The (missed) theft of Van Gogh’s works: man arrested in Dubai

    The (missed) theft of Van Gogh’s works: man arrested in Dubai.

    An organized crime personality accused of buying Van Gogh paintings on the black market was arrested in Dubai.

    The man, Raffaele Imperiale, is accused of using money from drugs, real estate empires and money laundering, and was arrested on August 4, now detained in the UAE pending extradition, as claimed in a joint statement by the Italian State Police and Police organizations for financial crimes.

    Scheveningen before a storm (1882) and A congregation leaves the Reformed Church of Nuenen (1884-85), stolen in 2002 from the Van Gogh Museum in Amsterdam, were found in 2016 by agents of the Guardia di Finanza, kept in Imperiale parents’ home in a ground of Castellammare di Stabia.

    Wrapped in cotton sheets and hidden in the cavity of the dwelling, the works were small in size, with dark and dull tones, but with the unmistakable pasty brushstroke of the Dutch artist.

    “The illicitly accumulated wealth allowed him to buy two Van Gogh paintings of unquantifiable value on the black market,” said the police; the works would have been paid approximately 350 thousand euros for both paintings, a figure that may be insufficient considering the inestimable value of the works.

    The boss’s passion for art also concerned architecture, as emerged from a communication from the police. In fact, he would have commissioned villas to be built in Dubai from the studio of the Iraqi architect and designer, naturalized British, Zaha Hadid, one of the 100 most influential personalities in the world.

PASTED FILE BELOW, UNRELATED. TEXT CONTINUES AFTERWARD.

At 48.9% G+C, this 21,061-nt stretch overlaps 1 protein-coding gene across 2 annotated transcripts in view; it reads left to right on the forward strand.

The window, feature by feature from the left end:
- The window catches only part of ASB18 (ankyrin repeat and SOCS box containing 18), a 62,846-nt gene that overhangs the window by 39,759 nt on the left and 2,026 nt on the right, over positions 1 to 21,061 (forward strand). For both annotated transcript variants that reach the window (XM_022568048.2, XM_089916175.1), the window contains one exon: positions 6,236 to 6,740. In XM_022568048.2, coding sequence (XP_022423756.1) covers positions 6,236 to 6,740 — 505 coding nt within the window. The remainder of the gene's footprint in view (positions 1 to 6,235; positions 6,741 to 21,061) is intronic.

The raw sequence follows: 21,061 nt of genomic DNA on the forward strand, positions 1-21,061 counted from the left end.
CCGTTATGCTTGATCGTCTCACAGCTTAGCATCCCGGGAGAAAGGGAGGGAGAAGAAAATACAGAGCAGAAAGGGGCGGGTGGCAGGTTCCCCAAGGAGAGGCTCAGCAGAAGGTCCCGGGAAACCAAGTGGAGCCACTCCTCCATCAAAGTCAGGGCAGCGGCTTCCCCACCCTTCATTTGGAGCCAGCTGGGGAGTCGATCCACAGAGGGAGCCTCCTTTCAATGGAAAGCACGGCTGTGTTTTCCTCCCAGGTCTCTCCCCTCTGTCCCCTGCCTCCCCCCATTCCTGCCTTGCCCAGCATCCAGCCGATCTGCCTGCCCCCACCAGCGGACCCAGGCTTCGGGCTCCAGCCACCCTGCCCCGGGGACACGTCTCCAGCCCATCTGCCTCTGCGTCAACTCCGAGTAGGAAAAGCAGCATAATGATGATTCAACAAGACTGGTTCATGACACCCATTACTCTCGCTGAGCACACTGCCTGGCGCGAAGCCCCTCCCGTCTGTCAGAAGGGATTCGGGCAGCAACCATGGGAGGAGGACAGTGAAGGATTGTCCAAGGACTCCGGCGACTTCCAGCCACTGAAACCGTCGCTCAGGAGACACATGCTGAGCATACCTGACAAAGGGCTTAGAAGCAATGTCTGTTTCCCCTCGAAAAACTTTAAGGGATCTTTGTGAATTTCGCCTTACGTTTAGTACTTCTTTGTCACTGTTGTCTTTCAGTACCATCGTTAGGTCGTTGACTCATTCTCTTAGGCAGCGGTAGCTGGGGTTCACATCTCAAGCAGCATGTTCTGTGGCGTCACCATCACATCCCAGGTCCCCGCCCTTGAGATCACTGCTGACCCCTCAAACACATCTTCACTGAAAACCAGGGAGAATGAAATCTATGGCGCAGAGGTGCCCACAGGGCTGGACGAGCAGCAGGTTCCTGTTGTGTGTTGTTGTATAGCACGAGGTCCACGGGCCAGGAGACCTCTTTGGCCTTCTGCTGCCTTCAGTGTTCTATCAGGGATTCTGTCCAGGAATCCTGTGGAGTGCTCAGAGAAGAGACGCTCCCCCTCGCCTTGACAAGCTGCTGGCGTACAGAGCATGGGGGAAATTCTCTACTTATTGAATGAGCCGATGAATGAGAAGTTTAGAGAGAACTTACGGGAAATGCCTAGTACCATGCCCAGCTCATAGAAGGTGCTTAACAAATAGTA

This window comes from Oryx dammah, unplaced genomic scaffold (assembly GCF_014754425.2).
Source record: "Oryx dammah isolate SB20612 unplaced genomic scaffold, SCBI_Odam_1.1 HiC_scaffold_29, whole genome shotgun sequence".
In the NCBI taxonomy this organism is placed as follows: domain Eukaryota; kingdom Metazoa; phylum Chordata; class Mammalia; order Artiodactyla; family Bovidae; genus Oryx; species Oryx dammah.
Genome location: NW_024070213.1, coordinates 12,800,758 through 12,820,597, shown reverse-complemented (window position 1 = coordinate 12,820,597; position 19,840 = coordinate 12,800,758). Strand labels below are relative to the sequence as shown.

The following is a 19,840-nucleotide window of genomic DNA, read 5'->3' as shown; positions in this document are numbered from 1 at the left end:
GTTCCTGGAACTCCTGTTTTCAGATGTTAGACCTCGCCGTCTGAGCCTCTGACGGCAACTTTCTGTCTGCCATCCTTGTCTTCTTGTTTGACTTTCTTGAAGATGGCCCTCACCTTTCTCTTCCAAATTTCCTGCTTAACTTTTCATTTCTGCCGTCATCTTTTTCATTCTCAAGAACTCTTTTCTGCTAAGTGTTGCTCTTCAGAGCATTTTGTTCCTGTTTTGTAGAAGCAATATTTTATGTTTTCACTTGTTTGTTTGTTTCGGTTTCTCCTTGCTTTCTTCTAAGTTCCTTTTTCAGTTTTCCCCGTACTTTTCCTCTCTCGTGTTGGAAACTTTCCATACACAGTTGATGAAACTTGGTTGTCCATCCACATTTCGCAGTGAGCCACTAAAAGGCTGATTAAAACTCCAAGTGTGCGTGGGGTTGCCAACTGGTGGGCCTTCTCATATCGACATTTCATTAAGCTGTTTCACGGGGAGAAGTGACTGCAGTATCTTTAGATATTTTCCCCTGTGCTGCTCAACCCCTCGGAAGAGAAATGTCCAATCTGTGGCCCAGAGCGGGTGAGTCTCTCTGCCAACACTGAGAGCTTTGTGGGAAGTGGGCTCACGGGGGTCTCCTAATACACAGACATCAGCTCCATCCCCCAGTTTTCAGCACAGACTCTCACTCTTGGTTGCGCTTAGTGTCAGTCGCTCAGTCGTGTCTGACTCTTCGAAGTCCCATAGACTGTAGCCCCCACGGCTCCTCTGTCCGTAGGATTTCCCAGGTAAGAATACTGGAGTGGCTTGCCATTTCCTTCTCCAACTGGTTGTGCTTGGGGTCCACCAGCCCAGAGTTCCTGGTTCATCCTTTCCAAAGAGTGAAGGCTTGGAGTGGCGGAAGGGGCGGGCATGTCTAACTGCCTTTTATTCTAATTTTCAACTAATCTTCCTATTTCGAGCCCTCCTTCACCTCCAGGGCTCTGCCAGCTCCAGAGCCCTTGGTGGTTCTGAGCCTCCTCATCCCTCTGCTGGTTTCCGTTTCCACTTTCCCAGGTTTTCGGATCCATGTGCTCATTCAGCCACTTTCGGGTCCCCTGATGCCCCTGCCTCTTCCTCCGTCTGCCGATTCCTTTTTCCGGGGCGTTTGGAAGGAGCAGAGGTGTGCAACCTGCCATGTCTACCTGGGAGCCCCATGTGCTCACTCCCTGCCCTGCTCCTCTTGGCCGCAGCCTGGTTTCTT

Earlier this year, Imperiale gave an interview in which he denied any involvement in the theft of the works, but admitted he bought them on the black market. “I bought them directly from the thief, because the price was attractive. But above all because I love art “.

    In this particular case it is clear that the thief had an “easy life” in reselling works of art stolen from a museum, but in most cases it is very complicated.

    Just think of how many works were recovered in 2020: the data released by the Carabinieri Command for the Protection of Cultural Heritage speak of 501,574 assets found.

    According to experts, the black market is the last resort for art thieves who hope to earn something from their theft. However, it is still a risky operation because, not being certified and accompanied by the necessary documentation, it could be mistaken for a fake and therefore ignored or resold at an economic value lower than the actual one.

    It often happens that thieves steal by gathering some information on the growing market value of works of art, without considering that their price depends on their authenticity and their history, as evidenced by the relevant certificates of authenticity and Provenance.

    Without these documents, the work of art is unsaleable.

    Among the technological solutions available to support the certification of works of art for professionals, we find Art Rights, the first platform to support the management and certification of works of art for the protection of Artists, Collectors, Galleries and sector operators in favor authenticity.


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